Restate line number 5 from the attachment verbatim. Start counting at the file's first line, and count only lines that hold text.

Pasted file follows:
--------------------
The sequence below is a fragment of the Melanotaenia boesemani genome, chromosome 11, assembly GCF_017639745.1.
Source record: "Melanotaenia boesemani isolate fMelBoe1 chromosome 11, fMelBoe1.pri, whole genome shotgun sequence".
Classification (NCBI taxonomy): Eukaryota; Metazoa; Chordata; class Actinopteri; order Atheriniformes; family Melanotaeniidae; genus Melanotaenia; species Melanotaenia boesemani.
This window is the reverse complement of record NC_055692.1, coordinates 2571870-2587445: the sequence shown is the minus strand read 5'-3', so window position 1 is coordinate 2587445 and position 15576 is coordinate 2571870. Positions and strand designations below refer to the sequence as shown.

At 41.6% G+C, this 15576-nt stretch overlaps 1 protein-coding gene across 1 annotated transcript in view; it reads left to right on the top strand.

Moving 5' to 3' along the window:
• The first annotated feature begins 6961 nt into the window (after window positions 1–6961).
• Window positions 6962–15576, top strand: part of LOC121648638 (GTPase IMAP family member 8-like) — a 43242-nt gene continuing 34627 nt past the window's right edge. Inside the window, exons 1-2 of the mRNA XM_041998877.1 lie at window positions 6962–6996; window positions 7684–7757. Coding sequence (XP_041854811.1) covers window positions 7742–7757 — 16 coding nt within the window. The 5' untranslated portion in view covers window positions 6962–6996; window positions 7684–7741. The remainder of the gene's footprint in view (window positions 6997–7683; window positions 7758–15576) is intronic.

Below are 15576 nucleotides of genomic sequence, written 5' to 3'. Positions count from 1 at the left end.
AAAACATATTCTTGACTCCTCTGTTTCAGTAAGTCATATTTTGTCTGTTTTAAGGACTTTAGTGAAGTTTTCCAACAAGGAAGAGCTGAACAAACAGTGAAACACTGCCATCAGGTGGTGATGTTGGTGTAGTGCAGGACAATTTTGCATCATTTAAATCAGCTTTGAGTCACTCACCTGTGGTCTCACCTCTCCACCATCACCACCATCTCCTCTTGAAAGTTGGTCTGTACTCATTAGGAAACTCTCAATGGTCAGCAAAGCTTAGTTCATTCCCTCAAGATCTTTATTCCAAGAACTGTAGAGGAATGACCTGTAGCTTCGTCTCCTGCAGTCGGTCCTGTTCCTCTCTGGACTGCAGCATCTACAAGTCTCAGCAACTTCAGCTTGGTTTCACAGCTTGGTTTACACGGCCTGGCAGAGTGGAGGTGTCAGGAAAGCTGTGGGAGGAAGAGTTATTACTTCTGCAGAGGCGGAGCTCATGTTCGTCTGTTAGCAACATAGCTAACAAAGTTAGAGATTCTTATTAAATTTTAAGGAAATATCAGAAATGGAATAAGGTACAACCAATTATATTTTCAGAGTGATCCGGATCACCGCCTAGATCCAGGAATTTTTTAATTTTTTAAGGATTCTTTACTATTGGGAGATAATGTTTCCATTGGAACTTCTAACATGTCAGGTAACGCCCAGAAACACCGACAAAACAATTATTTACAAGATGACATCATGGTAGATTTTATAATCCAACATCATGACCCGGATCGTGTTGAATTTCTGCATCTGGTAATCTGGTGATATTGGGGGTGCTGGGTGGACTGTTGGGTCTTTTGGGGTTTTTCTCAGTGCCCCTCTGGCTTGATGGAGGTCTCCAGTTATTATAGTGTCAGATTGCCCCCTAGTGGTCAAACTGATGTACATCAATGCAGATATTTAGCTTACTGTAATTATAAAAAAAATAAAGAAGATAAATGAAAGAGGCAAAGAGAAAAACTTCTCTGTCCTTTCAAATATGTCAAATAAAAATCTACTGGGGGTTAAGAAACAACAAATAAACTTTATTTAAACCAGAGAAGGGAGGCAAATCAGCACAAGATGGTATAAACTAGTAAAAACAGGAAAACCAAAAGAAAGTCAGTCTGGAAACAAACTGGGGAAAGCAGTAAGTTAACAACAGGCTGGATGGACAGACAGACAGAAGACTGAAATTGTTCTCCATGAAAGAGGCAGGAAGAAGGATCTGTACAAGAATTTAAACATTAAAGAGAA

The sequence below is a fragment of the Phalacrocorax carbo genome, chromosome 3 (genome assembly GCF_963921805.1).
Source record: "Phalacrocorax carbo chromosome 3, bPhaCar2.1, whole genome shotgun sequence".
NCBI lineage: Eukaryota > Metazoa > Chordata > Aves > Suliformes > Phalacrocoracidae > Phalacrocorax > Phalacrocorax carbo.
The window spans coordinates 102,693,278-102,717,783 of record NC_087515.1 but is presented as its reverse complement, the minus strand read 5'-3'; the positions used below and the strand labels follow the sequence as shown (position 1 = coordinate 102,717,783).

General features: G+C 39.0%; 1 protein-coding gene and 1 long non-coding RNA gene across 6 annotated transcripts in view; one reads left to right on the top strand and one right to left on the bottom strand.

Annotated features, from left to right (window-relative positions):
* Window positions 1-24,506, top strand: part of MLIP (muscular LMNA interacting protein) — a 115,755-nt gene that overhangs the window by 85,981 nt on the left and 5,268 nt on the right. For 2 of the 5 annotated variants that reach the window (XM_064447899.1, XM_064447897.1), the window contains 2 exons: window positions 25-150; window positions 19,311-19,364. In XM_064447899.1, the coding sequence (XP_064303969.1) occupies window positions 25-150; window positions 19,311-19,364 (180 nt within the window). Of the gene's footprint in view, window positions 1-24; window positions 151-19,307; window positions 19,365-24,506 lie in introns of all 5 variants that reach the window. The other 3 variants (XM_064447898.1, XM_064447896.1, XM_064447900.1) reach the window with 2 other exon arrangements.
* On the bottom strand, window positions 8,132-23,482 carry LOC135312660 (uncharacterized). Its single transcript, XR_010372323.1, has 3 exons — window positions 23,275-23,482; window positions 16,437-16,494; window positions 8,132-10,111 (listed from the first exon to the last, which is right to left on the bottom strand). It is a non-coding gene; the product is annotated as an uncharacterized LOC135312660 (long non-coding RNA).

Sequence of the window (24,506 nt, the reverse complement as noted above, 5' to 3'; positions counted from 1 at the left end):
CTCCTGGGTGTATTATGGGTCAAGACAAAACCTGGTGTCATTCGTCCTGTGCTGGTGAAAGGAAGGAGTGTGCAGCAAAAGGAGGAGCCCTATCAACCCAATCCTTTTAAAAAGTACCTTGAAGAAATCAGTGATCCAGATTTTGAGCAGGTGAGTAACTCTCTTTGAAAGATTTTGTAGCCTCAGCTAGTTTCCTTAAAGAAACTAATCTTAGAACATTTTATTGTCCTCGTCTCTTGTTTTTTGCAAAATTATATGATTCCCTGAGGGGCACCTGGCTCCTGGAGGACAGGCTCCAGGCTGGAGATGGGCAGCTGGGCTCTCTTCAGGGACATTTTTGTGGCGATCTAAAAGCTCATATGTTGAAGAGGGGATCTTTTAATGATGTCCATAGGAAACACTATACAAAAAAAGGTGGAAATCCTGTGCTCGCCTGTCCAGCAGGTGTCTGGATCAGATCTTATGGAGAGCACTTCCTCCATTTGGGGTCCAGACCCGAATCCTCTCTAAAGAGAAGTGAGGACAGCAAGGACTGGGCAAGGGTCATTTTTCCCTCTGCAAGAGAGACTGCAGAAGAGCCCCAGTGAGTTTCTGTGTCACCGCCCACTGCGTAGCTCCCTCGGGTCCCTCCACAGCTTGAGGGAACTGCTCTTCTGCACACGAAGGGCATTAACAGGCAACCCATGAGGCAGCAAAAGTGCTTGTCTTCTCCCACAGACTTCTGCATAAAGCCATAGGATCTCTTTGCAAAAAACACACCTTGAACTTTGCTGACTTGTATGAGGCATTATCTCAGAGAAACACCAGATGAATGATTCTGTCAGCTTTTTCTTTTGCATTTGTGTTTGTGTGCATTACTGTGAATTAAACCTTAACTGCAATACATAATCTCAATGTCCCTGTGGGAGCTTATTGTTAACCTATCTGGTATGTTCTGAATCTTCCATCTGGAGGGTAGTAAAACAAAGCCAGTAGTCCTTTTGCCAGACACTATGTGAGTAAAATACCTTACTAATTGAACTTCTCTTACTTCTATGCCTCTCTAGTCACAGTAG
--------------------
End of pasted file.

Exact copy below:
At 41.6% G+C, this 15576-nt stretch overlaps 1 protein-coding gene across 1 annotated transcript in view; it reads left to right on the top strand.